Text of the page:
Nanaimo group puts 55 dogs on a log to raise money for people leaving domestic violence

Nanaimo group puts 55 dogs on a log to raise money for people leaving domestic violence

A company in Nanaimo has exceeded its 40 dogs on a log fundraiser in 2015, by photographing 55 dogs on a log to raise money for people leaving domestic violence.

Kim Sirett, owner and operator of Pooch Pack Adventures says when people are leaving situations with domestic violence, having a pet can complicate leaving plans as many shelters don’t allow pets.

“When victims have pets, it creates another reason to stay because they can’t go somewhere with their pets or they are too afraid to leave their pets behind,” Sirett said.

Research from the University of Windsor shows that in Canada, 56 per cent of people facing domestic violence delayed leaving their abuser because they could not bring a pet with them to a shelter.

In 2015, Sirett decided to raise money for a BC SPCA program where people fleeing domestic violence can board pets with the SPCA.

The money raised goes to the BC SPCA in trust for people who are staying at the Haven Society to have the boarding fees covered.

“There is this specific need being fundraised for, which is the compassionate or emergency boarding that the SPCA does, and they had this available but it wasn’t really known and they’ve been financing it themselves,” Sirett said.

“So we decided to take that and make a big awareness campaign that this is available because people that are in domestic violence situations don’t necessarily know that these services exist.”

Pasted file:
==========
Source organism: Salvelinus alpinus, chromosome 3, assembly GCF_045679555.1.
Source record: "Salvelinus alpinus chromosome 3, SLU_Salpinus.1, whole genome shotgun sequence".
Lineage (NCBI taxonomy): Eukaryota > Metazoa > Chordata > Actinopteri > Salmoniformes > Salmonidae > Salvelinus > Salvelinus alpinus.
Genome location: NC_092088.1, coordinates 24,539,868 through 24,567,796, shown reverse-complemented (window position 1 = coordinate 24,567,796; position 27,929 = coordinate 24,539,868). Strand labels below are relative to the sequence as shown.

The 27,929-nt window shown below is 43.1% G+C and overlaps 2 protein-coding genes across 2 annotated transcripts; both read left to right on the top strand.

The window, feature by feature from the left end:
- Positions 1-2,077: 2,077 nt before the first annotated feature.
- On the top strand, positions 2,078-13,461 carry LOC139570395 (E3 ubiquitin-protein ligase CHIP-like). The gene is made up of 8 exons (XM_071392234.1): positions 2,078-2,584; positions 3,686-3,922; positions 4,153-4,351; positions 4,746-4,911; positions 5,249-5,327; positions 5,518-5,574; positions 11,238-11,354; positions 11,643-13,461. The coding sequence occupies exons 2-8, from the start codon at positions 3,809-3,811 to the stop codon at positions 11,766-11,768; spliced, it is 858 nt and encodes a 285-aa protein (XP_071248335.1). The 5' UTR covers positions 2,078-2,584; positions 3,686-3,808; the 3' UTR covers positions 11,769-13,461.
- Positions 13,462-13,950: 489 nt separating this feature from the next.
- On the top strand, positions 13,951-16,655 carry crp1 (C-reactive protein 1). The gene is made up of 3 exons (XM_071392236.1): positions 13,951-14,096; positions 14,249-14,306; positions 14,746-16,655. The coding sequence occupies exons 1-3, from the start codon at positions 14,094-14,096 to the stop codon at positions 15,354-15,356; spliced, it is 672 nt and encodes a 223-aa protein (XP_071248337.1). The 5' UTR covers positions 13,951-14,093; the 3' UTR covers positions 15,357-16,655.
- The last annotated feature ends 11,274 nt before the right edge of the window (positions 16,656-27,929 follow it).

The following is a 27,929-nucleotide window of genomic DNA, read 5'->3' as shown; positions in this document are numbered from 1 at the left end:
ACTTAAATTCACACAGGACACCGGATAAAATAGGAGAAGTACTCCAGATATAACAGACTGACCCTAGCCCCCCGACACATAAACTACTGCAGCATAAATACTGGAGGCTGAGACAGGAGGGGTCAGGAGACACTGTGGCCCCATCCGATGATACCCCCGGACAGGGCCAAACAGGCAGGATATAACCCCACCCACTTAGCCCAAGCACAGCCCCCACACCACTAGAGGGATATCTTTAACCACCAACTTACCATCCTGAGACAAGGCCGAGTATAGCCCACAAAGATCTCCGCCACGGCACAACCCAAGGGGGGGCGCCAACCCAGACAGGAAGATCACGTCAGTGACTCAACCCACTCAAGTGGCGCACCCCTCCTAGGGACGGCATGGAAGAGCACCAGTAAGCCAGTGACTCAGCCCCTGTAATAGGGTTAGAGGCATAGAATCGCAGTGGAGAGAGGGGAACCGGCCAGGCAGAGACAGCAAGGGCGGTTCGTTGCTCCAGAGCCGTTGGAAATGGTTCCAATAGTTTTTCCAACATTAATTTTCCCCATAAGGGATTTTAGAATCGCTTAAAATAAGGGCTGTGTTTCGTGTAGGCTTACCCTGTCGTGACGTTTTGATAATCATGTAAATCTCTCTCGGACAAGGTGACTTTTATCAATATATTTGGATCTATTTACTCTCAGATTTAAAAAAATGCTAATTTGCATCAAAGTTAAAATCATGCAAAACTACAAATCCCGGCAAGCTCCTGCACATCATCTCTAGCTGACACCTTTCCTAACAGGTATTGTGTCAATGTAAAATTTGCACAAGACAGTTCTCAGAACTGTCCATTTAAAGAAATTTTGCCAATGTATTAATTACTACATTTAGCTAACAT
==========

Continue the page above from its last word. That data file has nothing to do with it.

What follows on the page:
Sirett says she has close connections to the issue of domestic violence, which is why she chose this cause.

“I have some personal experience with that, but I’ve also known several people, whether they were family or friends that were in these situations and it’s just something that you would have never guessed about a person that was going on behind closed doors,” Sirett said.

“It’s just such an easily hidden social issue. It doesn’t always have to show bruises and scars, the emotional and mental abuse, there’s such a high per cent of that going on in relationships and it just doesn’t get seen.”

Following the 2015 fundraiser, Sirett says the goal was to do a second on the five-year anniversary, but the pandemic put the plan on hold.

“We were actually going to do it exactly five years after in 2020, but then COVID came along so we just postponed it,” Sirett said.

“Until just this spring I started thinking ‘you know what, I think we might as well do this while we can’. So five of us took 11 dogs each and we hiked them separately first and then we blend them together after they’ve gotten some of their energy burned out, and then we marched on to the log and got 55 dogs up there.”

Sirett says the idea for the fundraiser initially came out of a personal challenge.

At the end of each walk, the team at Pooch Pack Adventures takes a group picture with their pack of 10 dogs, and Sirett thought it could be turned into a fundraiser.

“I had been, for years, wanting to give something back to the community about my own personal experiences with it, about leaving a situation with a child and pet and I wanted to do something where I could help other women,” Sirett said.

“So I just decided well you know what, this is it because this is like a marathon basically they did oh people can pledge to donate hoping that we’ll succeed with this challenge.”

Although the picture has now been taken, Sirett says the fundraising continues, and anyone who wants to donate can do so through the GoFundMe here.

Sirett says the plan is also to sell prints of the photo of 55 dogs on a log, and once those are available information will be posted to the GoFundMe and the Pooch Pack Adventures Facebook page.

Laura BroughamLaura Brougham

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